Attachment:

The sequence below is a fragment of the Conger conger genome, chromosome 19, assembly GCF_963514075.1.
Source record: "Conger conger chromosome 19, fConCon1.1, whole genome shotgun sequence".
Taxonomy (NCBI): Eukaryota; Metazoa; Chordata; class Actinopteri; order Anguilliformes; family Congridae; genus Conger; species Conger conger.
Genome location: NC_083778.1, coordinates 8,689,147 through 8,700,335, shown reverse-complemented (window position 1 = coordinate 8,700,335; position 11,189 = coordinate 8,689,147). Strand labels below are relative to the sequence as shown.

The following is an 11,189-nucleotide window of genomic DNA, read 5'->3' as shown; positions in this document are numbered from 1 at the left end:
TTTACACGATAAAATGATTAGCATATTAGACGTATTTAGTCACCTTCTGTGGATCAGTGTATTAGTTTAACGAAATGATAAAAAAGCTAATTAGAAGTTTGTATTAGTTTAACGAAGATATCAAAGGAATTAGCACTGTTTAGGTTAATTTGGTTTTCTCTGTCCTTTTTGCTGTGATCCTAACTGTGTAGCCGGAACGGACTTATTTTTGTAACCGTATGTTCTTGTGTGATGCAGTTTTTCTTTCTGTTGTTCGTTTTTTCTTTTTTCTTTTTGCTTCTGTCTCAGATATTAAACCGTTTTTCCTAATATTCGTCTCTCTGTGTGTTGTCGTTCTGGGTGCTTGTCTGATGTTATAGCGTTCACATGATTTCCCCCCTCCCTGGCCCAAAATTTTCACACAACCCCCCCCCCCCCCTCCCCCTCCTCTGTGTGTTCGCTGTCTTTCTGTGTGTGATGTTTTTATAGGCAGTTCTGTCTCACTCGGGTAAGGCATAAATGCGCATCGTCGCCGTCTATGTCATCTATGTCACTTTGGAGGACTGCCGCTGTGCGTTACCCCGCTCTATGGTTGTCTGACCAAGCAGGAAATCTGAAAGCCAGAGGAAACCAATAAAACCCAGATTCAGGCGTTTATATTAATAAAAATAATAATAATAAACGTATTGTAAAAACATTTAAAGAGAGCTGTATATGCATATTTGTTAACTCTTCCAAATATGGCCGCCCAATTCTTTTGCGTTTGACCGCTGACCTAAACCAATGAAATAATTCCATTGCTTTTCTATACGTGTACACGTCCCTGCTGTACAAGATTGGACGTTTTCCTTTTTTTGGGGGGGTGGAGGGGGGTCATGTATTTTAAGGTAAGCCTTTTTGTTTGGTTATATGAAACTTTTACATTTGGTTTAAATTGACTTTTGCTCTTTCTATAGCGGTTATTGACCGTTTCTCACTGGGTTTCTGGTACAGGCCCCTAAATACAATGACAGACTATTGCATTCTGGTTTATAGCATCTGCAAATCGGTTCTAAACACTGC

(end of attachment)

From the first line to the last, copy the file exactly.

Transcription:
The sequence below is a fragment of the Conger conger genome, chromosome 19, assembly GCF_963514075.1.
Source record: "Conger conger chromosome 19, fConCon1.1, whole genome shotgun sequence".
Taxonomy (NCBI): Eukaryota; Metazoa; Chordata; class Actinopteri; order Anguilliformes; family Congridae; genus Conger; species Conger conger.
Genome location: NC_083778.1, coordinates 8,689,147 through 8,700,335, shown reverse-complemented (window position 1 = coordinate 8,700,335; position 11,189 = coordinate 8,689,147). Strand labels below are relative to the sequence as shown.

The following is an 11,189-nucleotide window of genomic DNA, read 5'->3' as shown; positions in this document are numbered from 1 at the left end:
TTTACACGATAAAATGATTAGCATATTAGACGTATTTAGTCACCTTCTGTGGATCAGTGTATTAGTTTAACGAAATGATAAAAAAGCTAATTAGAAGTTTGTATTAGTTTAACGAAGATATCAAAGGAATTAGCACTGTTTAGGTTAATTTGGTTTTCTCTGTCCTTTTTGCTGTGATCCTAACTGTGTAGCCGGAACGGACTTATTTTTGTAACCGTATGTTCTTGTGTGATGCAGTTTTTCTTTCTGTTGTTCGTTTTTTCTTTTTTCTTTTTGCTTCTGTCTCAGATATTAAACCGTTTTTCCTAATATTCGTCTCTCTGTGTGTTGTCGTTCTGGGTGCTTGTCTGATGTTATAGCGTTCACATGATTTCCCCCCTCCCTGGCCCAAAATTTTCACACAACCCCCCCCCCCCCCTCCCCCTCCTCTGTGTGTTCGCTGTCTTTCTGTGTGTGATGTTTTTATAGGCAGTTCTGTCTCACTCGGGTAAGGCATAAATGCGCATCGTCGCCGTCTATGTCATCTATGTCACTTTGGAGGACTGCCGCTGTGCGTTACCCCGCTCTATGGTTGTCTGACCAAGCAGGAAATCTGAAAGCCAGAGGAAACCAATAAAACCCAGATTCAGGCGTTTATATTAATAAAAATAATAATAATAAACGTATTGTAAAAACATTTAAAGAGAGCTGTATATGCATATTTGTTAACTCTTCCAAATATGGCCGCCCAATTCTTTTGCGTTTGACCGCTGACCTAAACCAATGAAATAATTCCATTGCTTTTCTATACGTGTACACGTCCCTGCTGTACAAGATTGGACGTTTTCCTTTTTTTGGGGGGGTGGAGGGGGGTCATGTATTTTAAGGTAAGCCTTTTTGTTTGGTTATATGAAACTTTTACATTTGGTTTAAATTGACTTTTGCTCTTTCTATAGCGGTTATTGACCGTTTCTCACTGGGTTTCTGGTACAGGCCCCTAAATACAATGACAGACTATTGCATTCTGGTTTATAGCATCTGCAAATCGGTTCTAAACACTGC